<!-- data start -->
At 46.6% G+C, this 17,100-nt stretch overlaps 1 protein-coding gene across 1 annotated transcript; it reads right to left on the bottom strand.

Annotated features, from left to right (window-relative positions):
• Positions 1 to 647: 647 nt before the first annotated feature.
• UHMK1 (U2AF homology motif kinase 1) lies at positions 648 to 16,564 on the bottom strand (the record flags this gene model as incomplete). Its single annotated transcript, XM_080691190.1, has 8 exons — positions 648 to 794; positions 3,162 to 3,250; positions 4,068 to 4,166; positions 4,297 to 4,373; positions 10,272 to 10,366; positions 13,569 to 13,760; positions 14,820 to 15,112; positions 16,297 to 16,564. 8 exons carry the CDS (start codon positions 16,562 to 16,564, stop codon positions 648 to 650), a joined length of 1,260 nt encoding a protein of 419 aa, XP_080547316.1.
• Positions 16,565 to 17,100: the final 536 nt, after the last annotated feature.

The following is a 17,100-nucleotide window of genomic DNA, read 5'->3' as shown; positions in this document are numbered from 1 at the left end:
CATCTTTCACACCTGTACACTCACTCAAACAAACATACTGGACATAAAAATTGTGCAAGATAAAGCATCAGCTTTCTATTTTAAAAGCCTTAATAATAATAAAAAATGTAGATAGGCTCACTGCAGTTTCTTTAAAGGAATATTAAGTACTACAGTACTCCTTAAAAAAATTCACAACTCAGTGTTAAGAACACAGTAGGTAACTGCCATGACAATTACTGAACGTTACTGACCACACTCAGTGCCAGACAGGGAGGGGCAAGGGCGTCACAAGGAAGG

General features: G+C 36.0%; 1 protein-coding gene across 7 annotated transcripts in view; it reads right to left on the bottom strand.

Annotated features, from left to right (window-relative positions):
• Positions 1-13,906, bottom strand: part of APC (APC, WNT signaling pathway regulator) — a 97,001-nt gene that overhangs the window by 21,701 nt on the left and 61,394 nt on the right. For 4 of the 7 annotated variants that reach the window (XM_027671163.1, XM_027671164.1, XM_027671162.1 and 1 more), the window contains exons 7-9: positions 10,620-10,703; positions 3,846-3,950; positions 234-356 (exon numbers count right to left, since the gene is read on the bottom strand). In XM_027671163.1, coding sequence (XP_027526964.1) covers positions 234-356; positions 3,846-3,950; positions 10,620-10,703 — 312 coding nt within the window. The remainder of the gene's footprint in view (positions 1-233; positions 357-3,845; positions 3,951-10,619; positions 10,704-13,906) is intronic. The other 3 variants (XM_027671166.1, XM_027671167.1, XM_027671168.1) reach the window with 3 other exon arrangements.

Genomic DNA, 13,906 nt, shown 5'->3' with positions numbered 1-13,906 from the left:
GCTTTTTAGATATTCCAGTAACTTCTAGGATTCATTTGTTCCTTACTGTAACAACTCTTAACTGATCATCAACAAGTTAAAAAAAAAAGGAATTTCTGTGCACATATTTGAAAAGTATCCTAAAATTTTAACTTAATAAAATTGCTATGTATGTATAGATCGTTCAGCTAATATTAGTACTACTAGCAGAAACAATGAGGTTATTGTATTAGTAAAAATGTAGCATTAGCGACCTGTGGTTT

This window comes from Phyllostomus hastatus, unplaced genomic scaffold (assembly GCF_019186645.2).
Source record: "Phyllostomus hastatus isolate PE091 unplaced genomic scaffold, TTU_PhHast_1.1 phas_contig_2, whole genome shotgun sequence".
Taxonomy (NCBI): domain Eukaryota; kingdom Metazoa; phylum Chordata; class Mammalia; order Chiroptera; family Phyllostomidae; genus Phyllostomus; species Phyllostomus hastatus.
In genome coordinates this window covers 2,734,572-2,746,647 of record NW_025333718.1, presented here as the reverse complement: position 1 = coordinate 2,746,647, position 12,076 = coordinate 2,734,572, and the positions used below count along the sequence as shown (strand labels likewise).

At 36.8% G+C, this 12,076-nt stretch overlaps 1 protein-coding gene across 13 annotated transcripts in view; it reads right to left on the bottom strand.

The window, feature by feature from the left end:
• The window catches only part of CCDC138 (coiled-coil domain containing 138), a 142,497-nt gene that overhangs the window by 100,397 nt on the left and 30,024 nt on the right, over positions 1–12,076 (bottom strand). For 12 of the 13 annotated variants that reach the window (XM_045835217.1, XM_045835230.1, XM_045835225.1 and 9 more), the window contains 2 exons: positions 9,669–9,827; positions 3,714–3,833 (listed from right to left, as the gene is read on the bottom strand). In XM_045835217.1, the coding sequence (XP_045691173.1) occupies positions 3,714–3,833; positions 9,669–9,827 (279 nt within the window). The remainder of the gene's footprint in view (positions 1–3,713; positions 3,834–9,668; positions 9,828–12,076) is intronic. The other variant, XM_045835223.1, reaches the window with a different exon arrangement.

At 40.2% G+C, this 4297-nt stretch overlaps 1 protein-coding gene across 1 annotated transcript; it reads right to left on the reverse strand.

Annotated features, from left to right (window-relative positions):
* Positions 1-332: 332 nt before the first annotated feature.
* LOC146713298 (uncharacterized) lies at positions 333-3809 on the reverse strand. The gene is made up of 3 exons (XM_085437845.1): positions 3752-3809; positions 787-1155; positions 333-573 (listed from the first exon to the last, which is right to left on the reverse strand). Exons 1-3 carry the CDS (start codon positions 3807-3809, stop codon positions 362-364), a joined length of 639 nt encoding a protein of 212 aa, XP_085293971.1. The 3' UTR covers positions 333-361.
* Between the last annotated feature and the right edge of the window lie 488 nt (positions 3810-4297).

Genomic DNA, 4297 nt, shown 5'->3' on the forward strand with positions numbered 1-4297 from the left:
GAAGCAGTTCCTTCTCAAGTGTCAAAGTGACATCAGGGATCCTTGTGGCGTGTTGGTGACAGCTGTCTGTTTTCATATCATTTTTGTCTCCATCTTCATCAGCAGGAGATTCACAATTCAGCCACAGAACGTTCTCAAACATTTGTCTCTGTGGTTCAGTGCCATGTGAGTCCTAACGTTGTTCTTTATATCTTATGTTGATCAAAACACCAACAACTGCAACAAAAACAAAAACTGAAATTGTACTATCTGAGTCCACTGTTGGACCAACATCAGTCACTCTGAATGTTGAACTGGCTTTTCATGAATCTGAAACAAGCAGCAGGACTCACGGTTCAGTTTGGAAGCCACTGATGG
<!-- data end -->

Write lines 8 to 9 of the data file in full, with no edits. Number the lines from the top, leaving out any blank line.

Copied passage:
General features: G+C 36.0%; 1 protein-coding gene across 7 annotated transcripts in view; it reads right to left on the bottom strand.

Annotated features, from left to right (window-relative positions):